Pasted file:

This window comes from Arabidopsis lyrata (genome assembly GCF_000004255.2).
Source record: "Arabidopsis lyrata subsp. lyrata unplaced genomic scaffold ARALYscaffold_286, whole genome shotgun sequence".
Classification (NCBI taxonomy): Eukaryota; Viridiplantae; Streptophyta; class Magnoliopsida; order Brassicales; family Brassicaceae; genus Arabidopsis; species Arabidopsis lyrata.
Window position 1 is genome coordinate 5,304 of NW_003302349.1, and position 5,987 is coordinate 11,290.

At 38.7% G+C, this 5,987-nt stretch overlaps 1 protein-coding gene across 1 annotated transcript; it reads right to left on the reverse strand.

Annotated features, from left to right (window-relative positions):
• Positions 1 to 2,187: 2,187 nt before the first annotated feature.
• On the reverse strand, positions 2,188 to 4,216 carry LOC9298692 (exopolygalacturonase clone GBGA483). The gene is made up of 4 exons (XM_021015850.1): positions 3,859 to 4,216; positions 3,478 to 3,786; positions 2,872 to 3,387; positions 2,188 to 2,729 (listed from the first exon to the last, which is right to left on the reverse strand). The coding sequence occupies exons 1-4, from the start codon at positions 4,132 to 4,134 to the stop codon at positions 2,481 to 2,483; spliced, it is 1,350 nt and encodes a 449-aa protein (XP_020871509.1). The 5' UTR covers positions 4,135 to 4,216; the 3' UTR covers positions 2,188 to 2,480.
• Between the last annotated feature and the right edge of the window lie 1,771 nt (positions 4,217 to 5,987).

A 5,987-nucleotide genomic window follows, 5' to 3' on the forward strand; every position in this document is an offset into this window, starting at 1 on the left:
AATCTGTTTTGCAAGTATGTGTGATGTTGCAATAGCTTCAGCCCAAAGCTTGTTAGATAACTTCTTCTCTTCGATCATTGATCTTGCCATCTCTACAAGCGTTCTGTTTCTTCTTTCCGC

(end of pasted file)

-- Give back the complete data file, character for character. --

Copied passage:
This window comes from Arabidopsis lyrata (genome assembly GCF_000004255.2).
Source record: "Arabidopsis lyrata subsp. lyrata unplaced genomic scaffold ARALYscaffold_286, whole genome shotgun sequence".
Classification (NCBI taxonomy): Eukaryota; Viridiplantae; Streptophyta; class Magnoliopsida; order Brassicales; family Brassicaceae; genus Arabidopsis; species Arabidopsis lyrata.
Window position 1 is genome coordinate 5,304 of NW_003302349.1, and position 5,987 is coordinate 11,290.

At 38.7% G+C, this 5,987-nt stretch overlaps 1 protein-coding gene across 1 annotated transcript; it reads right to left on the reverse strand.

Annotated features, from left to right (window-relative positions):
• Positions 1 to 2,187: 2,187 nt before the first annotated feature.
• On the reverse strand, positions 2,188 to 4,216 carry LOC9298692 (exopolygalacturonase clone GBGA483). The gene is made up of 4 exons (XM_021015850.1): positions 3,859 to 4,216; positions 3,478 to 3,786; positions 2,872 to 3,387; positions 2,188 to 2,729 (listed from the first exon to the last, which is right to left on the reverse strand). The coding sequence occupies exons 1-4, from the start codon at positions 4,132 to 4,134 to the stop codon at positions 2,481 to 2,483; spliced, it is 1,350 nt and encodes a 449-aa protein (XP_020871509.1). The 5' UTR covers positions 4,135 to 4,216; the 3' UTR covers positions 2,188 to 2,480.
• Between the last annotated feature and the right edge of the window lie 1,771 nt (positions 4,217 to 5,987).

A 5,987-nucleotide genomic window follows, 5' to 3' on the forward strand; every position in this document is an offset into this window, starting at 1 on the left:
AATCTGTTTTGCAAGTATGTGTGATGTTGCAATAGCTTCAGCCCAAAGCTTGTTAGATAACTTCTTCTCTTCGATCATTGATCTTGCCATCTCTACAAGCGTTCTGTTTCTTCTTTCCGC